synthetic; it must involve working with nature rather than with synthetic poisons. Paramagnetic materials are there to be harvested. Good farming is “gathering”.
In terms of the electromagnetic work, what I did there was to look at the insects’ antennae, because I was experienced in radio technology. I spent the War in Ireland at
a top-secret radio station. The system I worked with was not a solid-state system that you turn on and it keeps working. It was a vacuum tube system, and it worked for 24
hours a day for two years to keep the coastal command planes finding their way home. I had to keep this system in there at all times. If I made a mistake, there might be 300
dead pilots. I was tied to that station, but I learned a lot about radio. Eventually I looked at the insects’ antennae system and started experimenting.


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Stephen Geddes

Top contributor
Excellent , that brings back memories… I trialed paramagnetic crusher dust in my no dig gardens back in the day …. in Darwin. Even bought his Paramagnetic Soil Count Meter… turned out the local granite … syonite…… had a way higher paramagnetic reading than the sample sent with the meter … It was black and pink/red colour .. speckled , and polished well for monuments, plaques etc … In places was used as roadbase !!!… I collected buckets full on the edges that hadn’t been sealed and used in Plasterite and orgonite…… Later , Phill Callahan must have come across Tensor rings , as I remember him reporting that they had a very high paramagnetic reading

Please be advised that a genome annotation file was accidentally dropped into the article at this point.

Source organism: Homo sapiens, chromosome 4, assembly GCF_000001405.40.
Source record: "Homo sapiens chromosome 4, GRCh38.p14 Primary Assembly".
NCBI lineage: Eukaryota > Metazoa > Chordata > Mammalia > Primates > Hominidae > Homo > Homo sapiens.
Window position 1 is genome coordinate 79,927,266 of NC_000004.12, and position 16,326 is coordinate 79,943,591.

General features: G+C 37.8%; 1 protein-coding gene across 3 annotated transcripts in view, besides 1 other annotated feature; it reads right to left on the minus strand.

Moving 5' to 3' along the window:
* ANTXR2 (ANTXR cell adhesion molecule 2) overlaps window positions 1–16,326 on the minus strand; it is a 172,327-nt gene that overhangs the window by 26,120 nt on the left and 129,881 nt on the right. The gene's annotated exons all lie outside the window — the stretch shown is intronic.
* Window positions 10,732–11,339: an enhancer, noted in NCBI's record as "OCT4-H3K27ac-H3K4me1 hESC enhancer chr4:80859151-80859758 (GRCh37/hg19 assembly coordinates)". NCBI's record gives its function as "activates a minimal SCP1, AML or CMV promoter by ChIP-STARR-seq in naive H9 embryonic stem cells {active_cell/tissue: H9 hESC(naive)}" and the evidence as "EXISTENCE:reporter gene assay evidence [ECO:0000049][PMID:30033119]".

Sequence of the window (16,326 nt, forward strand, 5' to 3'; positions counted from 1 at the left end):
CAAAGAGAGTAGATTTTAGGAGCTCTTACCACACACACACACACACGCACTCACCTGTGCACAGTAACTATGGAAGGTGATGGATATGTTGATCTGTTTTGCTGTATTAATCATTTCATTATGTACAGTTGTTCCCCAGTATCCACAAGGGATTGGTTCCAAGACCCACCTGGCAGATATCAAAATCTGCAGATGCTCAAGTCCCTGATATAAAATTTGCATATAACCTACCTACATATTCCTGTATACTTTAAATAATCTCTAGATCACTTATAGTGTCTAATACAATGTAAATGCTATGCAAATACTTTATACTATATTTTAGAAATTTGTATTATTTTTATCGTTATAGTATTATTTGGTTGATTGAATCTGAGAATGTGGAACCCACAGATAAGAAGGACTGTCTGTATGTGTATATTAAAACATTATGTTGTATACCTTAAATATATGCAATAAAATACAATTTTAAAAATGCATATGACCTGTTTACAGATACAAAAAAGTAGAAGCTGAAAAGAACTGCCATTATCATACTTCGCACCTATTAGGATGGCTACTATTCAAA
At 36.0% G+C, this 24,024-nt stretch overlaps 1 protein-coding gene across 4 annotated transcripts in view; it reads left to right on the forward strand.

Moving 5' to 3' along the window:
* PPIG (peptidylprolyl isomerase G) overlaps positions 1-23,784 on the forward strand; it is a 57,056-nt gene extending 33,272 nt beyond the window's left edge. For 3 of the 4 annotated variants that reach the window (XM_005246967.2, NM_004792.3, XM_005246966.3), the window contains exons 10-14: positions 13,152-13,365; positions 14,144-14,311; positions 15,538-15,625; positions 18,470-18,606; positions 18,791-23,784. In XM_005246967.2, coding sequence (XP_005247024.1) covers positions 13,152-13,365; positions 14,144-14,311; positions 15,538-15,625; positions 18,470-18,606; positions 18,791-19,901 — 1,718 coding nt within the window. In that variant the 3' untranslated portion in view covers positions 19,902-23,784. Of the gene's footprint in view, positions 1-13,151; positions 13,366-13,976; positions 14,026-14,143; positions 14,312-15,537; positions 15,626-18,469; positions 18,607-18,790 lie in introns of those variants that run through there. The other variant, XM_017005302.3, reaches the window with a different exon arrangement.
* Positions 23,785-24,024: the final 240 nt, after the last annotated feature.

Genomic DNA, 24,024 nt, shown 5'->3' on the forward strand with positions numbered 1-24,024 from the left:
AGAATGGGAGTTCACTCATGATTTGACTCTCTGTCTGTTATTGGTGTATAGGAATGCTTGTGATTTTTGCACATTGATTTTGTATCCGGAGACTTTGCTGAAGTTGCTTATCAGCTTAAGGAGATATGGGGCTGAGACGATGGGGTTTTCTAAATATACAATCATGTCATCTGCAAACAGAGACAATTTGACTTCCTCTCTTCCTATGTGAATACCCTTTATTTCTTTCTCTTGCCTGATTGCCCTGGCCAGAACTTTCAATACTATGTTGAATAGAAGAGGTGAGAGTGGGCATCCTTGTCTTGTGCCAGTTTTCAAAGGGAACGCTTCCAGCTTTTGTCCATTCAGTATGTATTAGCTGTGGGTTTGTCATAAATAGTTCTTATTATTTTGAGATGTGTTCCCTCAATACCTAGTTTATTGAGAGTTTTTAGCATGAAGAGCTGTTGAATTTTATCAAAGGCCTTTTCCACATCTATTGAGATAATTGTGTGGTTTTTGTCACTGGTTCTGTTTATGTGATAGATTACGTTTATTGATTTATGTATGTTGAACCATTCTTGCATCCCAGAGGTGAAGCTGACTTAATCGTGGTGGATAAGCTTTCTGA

Stephen Geddes thanks for the report, in the process of brainstorming, to sort of do a new make over of it all, the site, forum, etc etc, maybe toss in a shop or something too, also thinking of keep it just life force energy – Chi related etc etc
as things , over time, tend to get rather bulky and cluttered , if that is the english word, or bloated would be another one as more and more topics float in….
things tend to get too complicated over time
to put the whole thing more in ” my own words” etc, will keep the old stuff too of course but just a nudge in a new way, flow, direction
all those garden techniques are interesting, I really only use the plasterite, those cones, that is that, and it works out for me, I dont use anything else really in general, this year however did make a few of the copper coil things electroculture, it does manifest an improvement, somewhat , but the selenite by itself, keeps it all going, I never fertilize really or do fancy stuff, and no digging and all that
everything grows very well
yes values of the PCM count can vary a lot, volcanic stone , granite, basalt, etc there is a wide range
roadbase…indeed, well that is how folk sometimes make a click , by accident really, they throw things together or so, like the discovery of the polarizer, by addend quartz and seaweed, boom
the only thing needed is than a observant soul